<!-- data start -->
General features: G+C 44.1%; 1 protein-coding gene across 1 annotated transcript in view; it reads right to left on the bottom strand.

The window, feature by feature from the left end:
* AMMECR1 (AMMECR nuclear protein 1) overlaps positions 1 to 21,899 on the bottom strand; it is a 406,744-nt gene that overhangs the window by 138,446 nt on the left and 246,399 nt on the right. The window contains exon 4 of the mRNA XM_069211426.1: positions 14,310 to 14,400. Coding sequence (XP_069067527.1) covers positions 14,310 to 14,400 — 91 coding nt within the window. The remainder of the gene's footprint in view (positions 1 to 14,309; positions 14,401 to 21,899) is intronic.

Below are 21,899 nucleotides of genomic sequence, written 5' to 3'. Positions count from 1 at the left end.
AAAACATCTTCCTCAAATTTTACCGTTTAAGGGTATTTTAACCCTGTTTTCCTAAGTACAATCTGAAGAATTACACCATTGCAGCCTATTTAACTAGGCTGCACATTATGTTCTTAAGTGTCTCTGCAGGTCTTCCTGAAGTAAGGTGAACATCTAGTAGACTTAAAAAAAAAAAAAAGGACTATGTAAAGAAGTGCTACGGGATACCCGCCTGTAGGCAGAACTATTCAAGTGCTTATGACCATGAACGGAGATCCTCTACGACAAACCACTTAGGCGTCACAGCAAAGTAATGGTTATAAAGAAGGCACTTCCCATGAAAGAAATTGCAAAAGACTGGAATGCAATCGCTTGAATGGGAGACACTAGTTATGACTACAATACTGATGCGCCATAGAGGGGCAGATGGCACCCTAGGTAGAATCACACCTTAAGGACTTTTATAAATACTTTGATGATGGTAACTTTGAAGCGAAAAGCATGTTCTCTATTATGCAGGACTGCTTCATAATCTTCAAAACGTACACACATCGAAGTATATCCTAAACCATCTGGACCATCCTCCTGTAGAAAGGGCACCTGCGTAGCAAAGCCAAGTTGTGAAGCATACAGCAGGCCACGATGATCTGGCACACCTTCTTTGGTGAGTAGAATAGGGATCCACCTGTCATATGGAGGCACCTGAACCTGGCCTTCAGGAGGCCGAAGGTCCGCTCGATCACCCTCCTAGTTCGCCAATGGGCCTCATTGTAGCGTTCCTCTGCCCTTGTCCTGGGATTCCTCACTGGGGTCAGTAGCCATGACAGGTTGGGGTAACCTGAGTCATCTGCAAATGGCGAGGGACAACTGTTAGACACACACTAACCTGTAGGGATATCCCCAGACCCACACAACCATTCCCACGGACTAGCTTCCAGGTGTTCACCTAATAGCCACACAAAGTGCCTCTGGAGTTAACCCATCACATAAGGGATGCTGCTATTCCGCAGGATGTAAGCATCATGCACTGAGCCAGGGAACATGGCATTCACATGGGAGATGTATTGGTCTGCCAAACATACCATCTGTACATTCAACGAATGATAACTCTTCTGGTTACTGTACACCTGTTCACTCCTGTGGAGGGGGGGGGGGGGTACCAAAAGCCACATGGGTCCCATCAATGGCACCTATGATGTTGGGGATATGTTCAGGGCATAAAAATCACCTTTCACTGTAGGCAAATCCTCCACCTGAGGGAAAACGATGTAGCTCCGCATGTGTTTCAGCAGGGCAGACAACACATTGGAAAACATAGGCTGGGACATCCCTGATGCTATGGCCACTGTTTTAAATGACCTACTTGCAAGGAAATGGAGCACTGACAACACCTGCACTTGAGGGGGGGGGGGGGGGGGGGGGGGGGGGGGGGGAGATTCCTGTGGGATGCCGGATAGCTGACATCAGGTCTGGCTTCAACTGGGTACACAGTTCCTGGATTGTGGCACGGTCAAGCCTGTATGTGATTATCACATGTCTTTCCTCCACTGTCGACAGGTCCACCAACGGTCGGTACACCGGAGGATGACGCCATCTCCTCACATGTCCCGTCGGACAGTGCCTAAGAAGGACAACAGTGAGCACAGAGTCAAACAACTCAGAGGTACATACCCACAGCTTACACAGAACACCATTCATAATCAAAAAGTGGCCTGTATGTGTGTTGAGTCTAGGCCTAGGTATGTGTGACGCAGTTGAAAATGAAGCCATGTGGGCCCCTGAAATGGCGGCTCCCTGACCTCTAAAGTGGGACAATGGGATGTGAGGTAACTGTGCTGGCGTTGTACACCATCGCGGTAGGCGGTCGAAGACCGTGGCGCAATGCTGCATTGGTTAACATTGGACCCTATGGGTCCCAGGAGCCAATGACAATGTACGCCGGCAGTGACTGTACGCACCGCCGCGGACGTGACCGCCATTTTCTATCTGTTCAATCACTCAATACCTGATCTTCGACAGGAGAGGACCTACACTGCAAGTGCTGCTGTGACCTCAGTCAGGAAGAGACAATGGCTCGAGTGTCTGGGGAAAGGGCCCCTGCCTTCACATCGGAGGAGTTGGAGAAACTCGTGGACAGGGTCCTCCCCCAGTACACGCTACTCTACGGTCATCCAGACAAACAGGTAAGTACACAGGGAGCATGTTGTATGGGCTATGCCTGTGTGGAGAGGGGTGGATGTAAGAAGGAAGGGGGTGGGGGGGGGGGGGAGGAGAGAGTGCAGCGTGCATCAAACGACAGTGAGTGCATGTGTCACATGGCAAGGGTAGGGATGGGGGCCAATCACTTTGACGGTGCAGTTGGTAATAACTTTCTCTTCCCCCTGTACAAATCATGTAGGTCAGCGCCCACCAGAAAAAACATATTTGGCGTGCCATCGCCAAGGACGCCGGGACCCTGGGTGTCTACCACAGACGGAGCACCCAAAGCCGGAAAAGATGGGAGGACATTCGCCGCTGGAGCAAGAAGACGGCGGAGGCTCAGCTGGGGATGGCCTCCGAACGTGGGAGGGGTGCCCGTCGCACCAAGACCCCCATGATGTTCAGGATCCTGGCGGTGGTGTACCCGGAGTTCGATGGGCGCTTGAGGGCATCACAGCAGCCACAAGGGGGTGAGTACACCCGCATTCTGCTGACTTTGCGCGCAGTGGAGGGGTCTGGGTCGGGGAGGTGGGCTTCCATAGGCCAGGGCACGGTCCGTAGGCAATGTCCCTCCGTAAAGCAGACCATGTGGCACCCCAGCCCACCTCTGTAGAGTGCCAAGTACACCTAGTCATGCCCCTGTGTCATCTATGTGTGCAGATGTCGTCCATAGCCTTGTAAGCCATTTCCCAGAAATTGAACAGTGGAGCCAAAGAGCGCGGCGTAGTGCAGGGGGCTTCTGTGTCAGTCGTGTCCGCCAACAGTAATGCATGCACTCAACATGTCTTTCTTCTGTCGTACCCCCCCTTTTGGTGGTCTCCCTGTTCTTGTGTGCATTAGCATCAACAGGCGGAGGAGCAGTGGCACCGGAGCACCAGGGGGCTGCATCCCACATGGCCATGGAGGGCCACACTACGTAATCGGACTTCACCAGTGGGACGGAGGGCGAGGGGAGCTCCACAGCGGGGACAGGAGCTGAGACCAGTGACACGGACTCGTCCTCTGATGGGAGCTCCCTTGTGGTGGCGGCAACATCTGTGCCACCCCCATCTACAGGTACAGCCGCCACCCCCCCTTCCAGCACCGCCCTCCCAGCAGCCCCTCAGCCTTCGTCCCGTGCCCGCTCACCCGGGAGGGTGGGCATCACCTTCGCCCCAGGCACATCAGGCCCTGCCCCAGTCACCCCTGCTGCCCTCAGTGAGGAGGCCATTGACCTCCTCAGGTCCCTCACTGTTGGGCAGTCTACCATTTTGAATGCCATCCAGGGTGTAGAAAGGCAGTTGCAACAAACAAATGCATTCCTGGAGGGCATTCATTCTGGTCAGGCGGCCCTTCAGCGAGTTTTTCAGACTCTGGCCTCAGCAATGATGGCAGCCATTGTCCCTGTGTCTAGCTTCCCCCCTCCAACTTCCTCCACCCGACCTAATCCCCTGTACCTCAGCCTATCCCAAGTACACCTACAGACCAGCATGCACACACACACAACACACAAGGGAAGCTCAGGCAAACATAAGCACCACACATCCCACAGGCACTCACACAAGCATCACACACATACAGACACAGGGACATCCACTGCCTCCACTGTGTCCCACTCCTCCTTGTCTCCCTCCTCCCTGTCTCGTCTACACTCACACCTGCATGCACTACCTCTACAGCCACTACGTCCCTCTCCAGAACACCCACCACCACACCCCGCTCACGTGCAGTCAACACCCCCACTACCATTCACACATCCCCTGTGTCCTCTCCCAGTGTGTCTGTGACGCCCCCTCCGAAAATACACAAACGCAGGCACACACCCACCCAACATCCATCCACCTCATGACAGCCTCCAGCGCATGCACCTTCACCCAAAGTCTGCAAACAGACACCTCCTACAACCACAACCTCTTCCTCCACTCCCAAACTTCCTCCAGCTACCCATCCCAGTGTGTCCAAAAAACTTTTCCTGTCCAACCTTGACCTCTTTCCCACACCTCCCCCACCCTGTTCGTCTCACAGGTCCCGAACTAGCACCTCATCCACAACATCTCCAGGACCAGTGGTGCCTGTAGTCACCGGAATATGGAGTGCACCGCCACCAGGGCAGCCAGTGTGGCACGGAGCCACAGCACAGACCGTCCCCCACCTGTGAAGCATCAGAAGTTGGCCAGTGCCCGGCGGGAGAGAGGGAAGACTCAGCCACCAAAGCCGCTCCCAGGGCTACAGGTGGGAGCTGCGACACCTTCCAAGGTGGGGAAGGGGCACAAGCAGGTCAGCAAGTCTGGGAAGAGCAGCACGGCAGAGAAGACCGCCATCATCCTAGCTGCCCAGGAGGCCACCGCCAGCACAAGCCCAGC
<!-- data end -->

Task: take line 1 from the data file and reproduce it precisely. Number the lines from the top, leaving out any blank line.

General features: G+C 44.1%; 1 protein-coding gene across 1 annotated transcript in view; it reads right to left on the bottom strand.